Fiction
Catherine Lacey
I began moving from home to home, all of them prefurnished, short-term rentals, trying on this kind of life, that kind of life, waiting either to find the right kind of life or to stop believing there was a right life and just settle on one.
Craft Lecture Online Feature
Alexander Chee
My first novel was not the first one I started. It was the first one I finished. Looking at my records, I count three unfinished previous novels; pieces of one of them went into this first one. But the one I finished, I finished because I asked myself a question. What will you let yourself know? What will you allow yourself to know?
Poetry
Heather McHugh
Suddenly everything / Stayed the same. // We who had called / The water blue // Refocused on our lenses. / We who had seen the island move / Reunderstood our oars. / The sand / Composed some drumlins in the sound // So we revised the sky.
Nonfiction
Joshua Cohen
Maybe you get somewhat drunk or high or lusty one night and in that flush of excitement you find yourself calling this book down—you call this book down to the page or screen. You call this book down to its wording. As surely you know, this is where the work begins.
Fiction
Christina Wood Martinez
Beautiful young women stretch their bodies along the cliffs to catch the sun. Their wet bathing costumes, the thimblefuls of water in their navels, begin to dry as the sun rises and warms the air. Seagulls eye their wiggling toes. “What a day for a swim,” someone says, though they swim every day.
Nonfiction
Monica Black
As the war came to its ultraviolent conclusion, people sought out experts in what-comes-next: clairvoyants, astrologists, numerologists, palm and card readers. Far from yielding clarity, available predictions only sowed more confusion. Stalin would be murdered, some said; the Germans would occupy England.
Fiction
Alexia Arthurs
My mother says my stepfather’s job is very good money in this country, and nothing to be ashamed of, and she says this to convince the both of us, and to meet our surprise, because where we come from, nobody with any shame would willingly collect people’s garbage for a living.
Poetry
Erin Adair-Hodges
I mean only that I talked about him / to all my friends and did the things / I thought he’d like because I knew / he loved me but mostly in the way / we know at fifteen that everyone we love / will someday be dead, and we will be dead, / and an army flying some future flag / will build an outpost on what was once the mall / where our parents dropped us off . . .
The Conglomerate
John Domini
This then is the main action, the forest that emerges from the trees. Amid the many lines of development, the many paths to protest, one of the miracles is how intensely we root for these people. Perhaps the most sympathetic is the Vietnam veteran Douglas Pavlicek, a kind of Holy Fool.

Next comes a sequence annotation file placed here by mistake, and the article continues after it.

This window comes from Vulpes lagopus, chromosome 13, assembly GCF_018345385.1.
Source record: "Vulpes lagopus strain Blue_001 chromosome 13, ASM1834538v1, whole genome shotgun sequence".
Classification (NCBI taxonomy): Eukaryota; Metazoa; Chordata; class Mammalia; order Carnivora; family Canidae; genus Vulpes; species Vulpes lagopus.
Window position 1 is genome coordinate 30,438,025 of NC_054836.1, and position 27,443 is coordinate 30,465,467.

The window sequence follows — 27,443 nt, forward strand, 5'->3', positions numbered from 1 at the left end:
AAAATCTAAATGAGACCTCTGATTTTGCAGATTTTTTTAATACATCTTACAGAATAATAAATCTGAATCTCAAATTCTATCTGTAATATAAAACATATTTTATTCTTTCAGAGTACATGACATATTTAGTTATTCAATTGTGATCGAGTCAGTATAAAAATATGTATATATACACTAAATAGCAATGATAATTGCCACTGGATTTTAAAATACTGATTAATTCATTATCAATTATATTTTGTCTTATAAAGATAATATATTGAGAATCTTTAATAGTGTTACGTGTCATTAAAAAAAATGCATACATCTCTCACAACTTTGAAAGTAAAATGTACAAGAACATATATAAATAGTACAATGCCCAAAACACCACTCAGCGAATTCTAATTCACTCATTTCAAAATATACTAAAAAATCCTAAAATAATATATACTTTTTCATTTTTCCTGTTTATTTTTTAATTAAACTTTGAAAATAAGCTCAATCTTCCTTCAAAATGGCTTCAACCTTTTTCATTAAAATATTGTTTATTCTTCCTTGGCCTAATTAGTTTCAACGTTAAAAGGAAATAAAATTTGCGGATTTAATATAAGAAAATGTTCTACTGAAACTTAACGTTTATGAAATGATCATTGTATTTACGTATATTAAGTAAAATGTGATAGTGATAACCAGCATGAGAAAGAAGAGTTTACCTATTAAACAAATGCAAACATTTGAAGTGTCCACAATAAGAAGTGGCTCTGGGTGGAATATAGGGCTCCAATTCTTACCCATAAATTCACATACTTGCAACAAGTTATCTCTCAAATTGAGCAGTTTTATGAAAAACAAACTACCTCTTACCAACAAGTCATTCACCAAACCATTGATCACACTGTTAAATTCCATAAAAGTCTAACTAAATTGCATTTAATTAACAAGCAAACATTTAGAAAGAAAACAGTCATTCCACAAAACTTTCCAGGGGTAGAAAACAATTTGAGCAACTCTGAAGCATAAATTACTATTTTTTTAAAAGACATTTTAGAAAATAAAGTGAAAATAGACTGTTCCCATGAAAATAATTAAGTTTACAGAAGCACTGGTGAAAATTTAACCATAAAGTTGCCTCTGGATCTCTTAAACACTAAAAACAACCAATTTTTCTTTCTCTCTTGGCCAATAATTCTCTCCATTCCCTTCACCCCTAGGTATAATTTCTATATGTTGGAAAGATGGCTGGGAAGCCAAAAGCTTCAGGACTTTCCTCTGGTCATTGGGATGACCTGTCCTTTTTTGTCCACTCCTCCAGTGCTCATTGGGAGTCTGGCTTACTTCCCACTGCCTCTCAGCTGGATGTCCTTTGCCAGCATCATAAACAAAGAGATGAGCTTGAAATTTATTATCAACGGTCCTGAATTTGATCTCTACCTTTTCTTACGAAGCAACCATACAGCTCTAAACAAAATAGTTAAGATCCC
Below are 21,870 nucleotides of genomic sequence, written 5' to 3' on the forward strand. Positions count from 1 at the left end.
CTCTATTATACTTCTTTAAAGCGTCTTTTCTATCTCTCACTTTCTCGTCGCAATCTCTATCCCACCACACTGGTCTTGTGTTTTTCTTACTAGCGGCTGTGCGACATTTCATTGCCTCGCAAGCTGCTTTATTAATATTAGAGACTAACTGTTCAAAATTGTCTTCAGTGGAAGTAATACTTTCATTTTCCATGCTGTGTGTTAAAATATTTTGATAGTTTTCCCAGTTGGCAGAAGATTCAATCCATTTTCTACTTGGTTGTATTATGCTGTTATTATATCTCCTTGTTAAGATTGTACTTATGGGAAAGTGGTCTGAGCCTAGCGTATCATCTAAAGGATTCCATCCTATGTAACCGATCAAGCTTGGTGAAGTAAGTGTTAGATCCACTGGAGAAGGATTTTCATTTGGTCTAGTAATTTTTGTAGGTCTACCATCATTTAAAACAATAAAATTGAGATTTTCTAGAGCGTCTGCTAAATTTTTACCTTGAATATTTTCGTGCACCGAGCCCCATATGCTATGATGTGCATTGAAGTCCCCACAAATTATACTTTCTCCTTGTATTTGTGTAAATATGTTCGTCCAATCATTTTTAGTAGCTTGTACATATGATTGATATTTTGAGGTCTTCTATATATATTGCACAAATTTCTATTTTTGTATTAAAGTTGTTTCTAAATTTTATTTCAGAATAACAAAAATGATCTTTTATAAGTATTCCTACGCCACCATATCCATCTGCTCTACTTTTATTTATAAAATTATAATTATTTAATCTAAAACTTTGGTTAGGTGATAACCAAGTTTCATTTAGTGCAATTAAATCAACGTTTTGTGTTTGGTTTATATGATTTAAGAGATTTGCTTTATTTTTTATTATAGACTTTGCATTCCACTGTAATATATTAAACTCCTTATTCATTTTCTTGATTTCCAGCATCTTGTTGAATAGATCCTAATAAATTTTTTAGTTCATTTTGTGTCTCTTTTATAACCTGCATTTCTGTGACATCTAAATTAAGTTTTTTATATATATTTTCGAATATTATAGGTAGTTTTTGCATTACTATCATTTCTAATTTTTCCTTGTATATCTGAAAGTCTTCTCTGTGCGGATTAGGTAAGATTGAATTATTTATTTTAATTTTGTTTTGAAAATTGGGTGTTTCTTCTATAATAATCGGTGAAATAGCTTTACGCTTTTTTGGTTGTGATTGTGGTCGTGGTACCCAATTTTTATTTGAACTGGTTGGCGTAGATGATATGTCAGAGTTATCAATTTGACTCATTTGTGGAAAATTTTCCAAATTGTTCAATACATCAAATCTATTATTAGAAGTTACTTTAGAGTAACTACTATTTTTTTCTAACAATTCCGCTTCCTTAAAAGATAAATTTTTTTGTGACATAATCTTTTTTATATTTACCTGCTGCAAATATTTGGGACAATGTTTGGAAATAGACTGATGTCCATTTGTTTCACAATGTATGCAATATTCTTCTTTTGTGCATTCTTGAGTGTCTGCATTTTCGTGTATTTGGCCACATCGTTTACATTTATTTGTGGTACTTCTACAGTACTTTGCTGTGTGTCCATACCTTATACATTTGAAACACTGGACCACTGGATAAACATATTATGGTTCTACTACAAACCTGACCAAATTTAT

Poetry
Simon Armitage
I like this place, where a blimp crash-landed, / where ley lines cross, / where a trapdoor leads to an underground church / hewn from a seam of coal, where the sterling silver shoes / from a lost team of sacred horses / are still occasionally unearthed.
Fiction
Austin Smith
She tries the flashlight, but the batteries are dead. The beam is just dust in her palm. In the strange storm light glowing through a ground-level window, Mary cannot help but see, on the shelves at the foot of the stairs, the preserves of old gardens floating forever, suspended as if in formaldehyde.
Archival Content Interview
Sewanee Review
My habits are a mess, everything is a mess, until a certain moment—usually related to a deadline—when a shape starts to form in the middle of it all, like that one nasty coffee cup on your desk that finally starts to host some spores. You know what I mean? Something has quickened. The mold, in this case, is an electronic text document.
Poetry
Glyn Maxwell
When you’re / not here / and leaving blank the page / would say so better than these moans of waking, // before I / know my self as stuff at all, / when nothing has transpired, or could, or will // then I’m some / Adam / fumbling in a wood / made for god-knows-what beyond the word / I have / for Eve— / the word I have for Eve / is rising to its place . . .
Archival Content Poetry
Sylvia Plath
This is the kingdom of the fading apparition, / The oracular ghost who dwindles on pin-legs / To a knot of laundry, with a classic bunch of sheets // Upraised, as a hand, emblematic of farewell. / At this joint between two worlds and two entirely / Incompatible modes of time, the raw material / Of our meat-and-potato thoughts assumes the nimbus / Of ambrosial revelation. And so departs.
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